A bald, King Kong-sized principal pitches a fit in Heaven’s heavy metal video for “Rock School”

By on January 21, 2019

Australian heavy metal band Heaven’s “Rock School” is just one of the great ’80s music videos we found — replete with rebellious teens and vexed and perplexed teachers — in Night Flight’s “Take Off to School Revolt,” which first aired during the Eighties (we have the episode as it appeared in this syndicated replay from 1992). Watch it now on Night Flight Plus.


Directed by Martin Kahan, and filmed at Great Neck South High School on Long Island in New York, “Rock School” also features a naughty, lingerie-clad teacher and a bald, King Kong-sized principal, seen swillin’ Jack Daniels and pitching a fit — we think he’s probably a former wrestler, given the giant man’s girth and height — while with the band, wearing ripped Levis and lots of black leather, takes on the entire football team, who are wearing weirdo eyeglasses inside their helmets, in a fistfight.


In a comprehensive report for the National Coalition on Television Violence, a psychiatrist named Dr. Thomas Radecki singled out Heaven’s “Rock School” as being too violent for teens, describing it this way:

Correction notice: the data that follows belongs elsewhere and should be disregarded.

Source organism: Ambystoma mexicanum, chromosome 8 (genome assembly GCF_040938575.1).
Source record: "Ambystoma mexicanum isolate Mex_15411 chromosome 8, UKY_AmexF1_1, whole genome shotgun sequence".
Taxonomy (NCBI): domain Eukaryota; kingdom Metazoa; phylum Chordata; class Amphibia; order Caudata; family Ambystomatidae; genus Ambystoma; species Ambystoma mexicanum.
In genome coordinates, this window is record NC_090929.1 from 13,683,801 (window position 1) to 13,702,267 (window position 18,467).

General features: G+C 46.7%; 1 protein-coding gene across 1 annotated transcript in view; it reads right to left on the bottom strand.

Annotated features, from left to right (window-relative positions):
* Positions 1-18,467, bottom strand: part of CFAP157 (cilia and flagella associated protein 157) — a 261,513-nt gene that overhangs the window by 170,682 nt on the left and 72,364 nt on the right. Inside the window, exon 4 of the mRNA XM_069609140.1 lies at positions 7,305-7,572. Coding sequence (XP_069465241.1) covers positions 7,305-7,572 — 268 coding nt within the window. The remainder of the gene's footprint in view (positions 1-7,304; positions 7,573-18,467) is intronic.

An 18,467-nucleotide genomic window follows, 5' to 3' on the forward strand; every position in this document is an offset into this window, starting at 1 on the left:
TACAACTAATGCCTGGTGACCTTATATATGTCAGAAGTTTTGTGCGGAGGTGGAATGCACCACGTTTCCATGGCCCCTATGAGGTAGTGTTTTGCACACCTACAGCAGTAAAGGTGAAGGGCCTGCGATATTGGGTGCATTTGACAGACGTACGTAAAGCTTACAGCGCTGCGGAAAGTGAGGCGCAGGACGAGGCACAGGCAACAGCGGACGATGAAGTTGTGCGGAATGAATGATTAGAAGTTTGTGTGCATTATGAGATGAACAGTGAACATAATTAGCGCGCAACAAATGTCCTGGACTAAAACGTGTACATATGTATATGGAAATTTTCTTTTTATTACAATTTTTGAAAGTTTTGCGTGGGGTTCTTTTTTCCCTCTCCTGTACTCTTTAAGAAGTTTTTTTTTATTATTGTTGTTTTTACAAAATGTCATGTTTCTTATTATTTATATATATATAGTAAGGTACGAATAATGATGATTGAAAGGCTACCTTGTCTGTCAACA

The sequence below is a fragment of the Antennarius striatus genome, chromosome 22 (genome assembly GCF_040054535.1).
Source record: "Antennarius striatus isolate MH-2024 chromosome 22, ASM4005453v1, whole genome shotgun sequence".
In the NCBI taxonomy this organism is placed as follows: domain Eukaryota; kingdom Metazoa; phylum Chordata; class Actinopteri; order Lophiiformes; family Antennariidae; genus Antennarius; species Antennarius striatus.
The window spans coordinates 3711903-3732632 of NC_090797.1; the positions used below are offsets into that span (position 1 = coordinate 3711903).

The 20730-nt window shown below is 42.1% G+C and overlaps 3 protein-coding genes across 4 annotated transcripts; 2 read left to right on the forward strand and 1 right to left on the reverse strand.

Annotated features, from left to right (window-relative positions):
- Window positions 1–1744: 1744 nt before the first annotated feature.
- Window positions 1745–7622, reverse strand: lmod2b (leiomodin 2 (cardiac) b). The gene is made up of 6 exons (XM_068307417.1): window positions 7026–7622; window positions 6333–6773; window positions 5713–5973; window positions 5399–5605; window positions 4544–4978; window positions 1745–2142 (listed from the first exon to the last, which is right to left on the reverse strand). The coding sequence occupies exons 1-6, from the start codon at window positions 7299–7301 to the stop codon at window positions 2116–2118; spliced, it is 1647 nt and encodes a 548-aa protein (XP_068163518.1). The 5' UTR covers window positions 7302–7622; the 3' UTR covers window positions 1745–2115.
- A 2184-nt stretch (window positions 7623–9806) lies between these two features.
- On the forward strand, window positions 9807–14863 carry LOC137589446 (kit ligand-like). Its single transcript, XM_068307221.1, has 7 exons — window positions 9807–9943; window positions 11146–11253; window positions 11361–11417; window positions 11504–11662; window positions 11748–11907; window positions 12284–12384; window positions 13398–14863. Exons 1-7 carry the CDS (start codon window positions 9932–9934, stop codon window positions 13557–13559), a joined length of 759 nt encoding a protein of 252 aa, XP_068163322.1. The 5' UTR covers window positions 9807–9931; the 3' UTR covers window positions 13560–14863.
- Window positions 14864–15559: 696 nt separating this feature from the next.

“High-school punk stars throw their books in the trash, and they are chased by a school guard with a rifle and a Doberman pinscher [it’s actually a German shepherd]. The principal is wearing a stocking mask, and he really takes a sadistic pleasure in throwing the kids out, and it all ends with the kids and teachers rioting to rock-and-roll.”


The Australian heavy metal arena-rockers were formed in Adelaide, Australia, in 1980, when Scottish-born lead singer Allan Fryer was joined by four fellow Ozzies to play their first live gig on Guy Fawkes Day.

They’d originally called themselves Fat Lip, the name they’d keep through several personnel changes during the band’s earliest days. Their revolving-door membership would remain Heaven’s biggest challenge during the remainder of the decade.


Fryer’s family had emigrated from Scotland to Adelaide when he was a teenager, and that’s where he grew up and met his fellow bandmates.